The hierarchy of German metal for nearly the past quarter century begins with the “Teutonic thrash” bands—Kreator, Destruction, and Sodom. However, in the past ten years, an entire scene devoted to metalcore and melodic death metal has exploded out of Germany, and several bands from that scene have enormous followings that make them just as relevant and important as the Teutonic thrashers. Heaven Shall Burn is the definitive leader of this group, because they are one of the most popular bands in the scene, and undoubtedly the most consistent. Since 2002’s Whatever It May Take, the quintet has developed into a monstrous force of influence, getting faster, more aggressive, more thought-provoking, and just plain better with each release. However, Invictus (Iconoclast III) takes the trend to a whole new level, advancing Heaven Shall Burn above all of their contemporaries and vaulting them into the highest echelon of melodic death metal bands worldwide.
Invictus, the third part of the Iconoclast trilogy that began with Iconoclast (Part 1: The Final Resistance) and continued with the live CD/DVD Bildersturm: Iconoclast II (The Visual Resistance), is a masterful composition from start to finish because of how positively relentless it is. Aside from the instrumental opening and closing tracks, almost every moment of music is harsh, fast, assaultive, and piercing. The guitars steal the show on multiple tracks, as both Alexander Dietz and Maik Weichert show off their highly technical playing and dual lead lines throughout the album. The drumming is another constant positive, as the high speed of the album allows Matthias Voigt to simply cut loose and play everything with full intensity. There is plenty of subtlety in his technique as well, but the full-force onslaught of drums adds a great deal to the overall quality of the music.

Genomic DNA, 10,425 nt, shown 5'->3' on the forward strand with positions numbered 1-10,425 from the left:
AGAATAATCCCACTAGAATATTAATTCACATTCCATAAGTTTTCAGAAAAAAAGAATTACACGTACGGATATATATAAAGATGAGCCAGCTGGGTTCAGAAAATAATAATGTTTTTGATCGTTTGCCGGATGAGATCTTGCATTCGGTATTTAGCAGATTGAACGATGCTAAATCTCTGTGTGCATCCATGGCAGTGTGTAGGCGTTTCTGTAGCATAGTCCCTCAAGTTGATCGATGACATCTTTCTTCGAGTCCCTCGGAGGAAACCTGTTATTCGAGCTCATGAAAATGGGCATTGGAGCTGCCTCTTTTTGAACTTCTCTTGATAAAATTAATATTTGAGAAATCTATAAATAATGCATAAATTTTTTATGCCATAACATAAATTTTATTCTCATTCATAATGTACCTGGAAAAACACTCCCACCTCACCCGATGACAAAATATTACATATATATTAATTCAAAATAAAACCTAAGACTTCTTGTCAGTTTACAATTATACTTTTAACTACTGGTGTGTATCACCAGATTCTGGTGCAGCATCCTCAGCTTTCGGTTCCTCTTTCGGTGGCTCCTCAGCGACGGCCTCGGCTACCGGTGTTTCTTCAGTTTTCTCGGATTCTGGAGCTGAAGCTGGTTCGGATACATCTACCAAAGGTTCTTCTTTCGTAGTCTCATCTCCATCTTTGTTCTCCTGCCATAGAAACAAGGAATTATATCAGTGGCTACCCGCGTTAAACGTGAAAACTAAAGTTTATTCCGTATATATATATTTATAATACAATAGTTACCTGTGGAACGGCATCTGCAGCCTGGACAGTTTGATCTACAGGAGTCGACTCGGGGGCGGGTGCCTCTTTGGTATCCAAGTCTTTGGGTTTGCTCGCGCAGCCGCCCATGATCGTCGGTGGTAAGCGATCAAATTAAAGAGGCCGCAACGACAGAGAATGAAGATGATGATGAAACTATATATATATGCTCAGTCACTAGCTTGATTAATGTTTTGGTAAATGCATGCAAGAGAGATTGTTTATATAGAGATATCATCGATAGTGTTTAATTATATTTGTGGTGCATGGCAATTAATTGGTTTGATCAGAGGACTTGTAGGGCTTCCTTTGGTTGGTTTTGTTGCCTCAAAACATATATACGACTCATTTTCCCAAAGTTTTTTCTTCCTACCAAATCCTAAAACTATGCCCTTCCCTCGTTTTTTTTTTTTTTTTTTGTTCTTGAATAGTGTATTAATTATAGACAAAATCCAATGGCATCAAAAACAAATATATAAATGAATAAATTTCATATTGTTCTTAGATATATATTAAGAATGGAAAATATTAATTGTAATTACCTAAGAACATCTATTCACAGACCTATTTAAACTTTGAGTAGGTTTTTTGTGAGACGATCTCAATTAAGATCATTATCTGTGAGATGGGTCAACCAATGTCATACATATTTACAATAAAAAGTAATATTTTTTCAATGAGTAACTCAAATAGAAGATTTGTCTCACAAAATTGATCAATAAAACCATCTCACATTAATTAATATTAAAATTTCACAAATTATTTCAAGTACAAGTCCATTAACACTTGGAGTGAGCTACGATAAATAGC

In the end, though, Invictus is all about Marcus Bischoff and the incredible lyrics he wrote and performed. Heaven Shall Burn has always been a lyrically-oriented band, with controversial social criticisms offered on every album alongside topics of anti-racism, social injustice, and war. Invictus takes these themes to new heights by tackling both modern atrocities and crimes of the past. “Combat” puts the horrifying reality of child soldiering into a deeply personal light, while “The Omen” attacks spineless political leaders worldwide that ignore the crimes committed daily in their countries. The topics of the past include Augusto Pinochet’s dictatorship in Chile (“Buried in Forgotten Grounds”), the Crimean War of the 19th century (“Sevastopol”), the writings of Soviet author and dissident Lev Kopelev (“Against Bridge Burners”), and the Spartacist uprising of 1919 in Germany (“I Was I Am I Shall Be”). Undoubtedly, though, the greatest moment on the entire album is the penultimate track “Given in Death”, which features an amazing duet by Bischoff and Sabine Weniger, lead singer of fellow German band Deadlock. The song covers the deeply philosophical topic of trying to find meaning in life as death approaches, and the gorgeous contrast between Bischoff’s furious screams and Weniger’s beautiful clean singing is simply breathtaking. Heaven Shall Burn has never had a song like this before, and it’s one of the best in their entire career.
Invictus (Iconoclast III) is, without a doubt, the pinnacle of Heaven Shall Burn’s career up to this point. More importantly, though, it sets a new standard for excellence in the entire German metal scene and the worldwide melodic death metal and metalcore genres. Very few bands in either genre can match the insightful lyrics or the tremendous compositions on this album, and even fewer are capable of doing both. Invictus raises the bar for every other album put out this year, and rightfully so. Albums like this are extremely rare, and they are often the standard of comparison by which other albums are measured. Heaven Shall Burn has finally proven that, when nothing is held back, they are capable of being one of the most powerful metal bands in the world.
- Multiple songs MySpace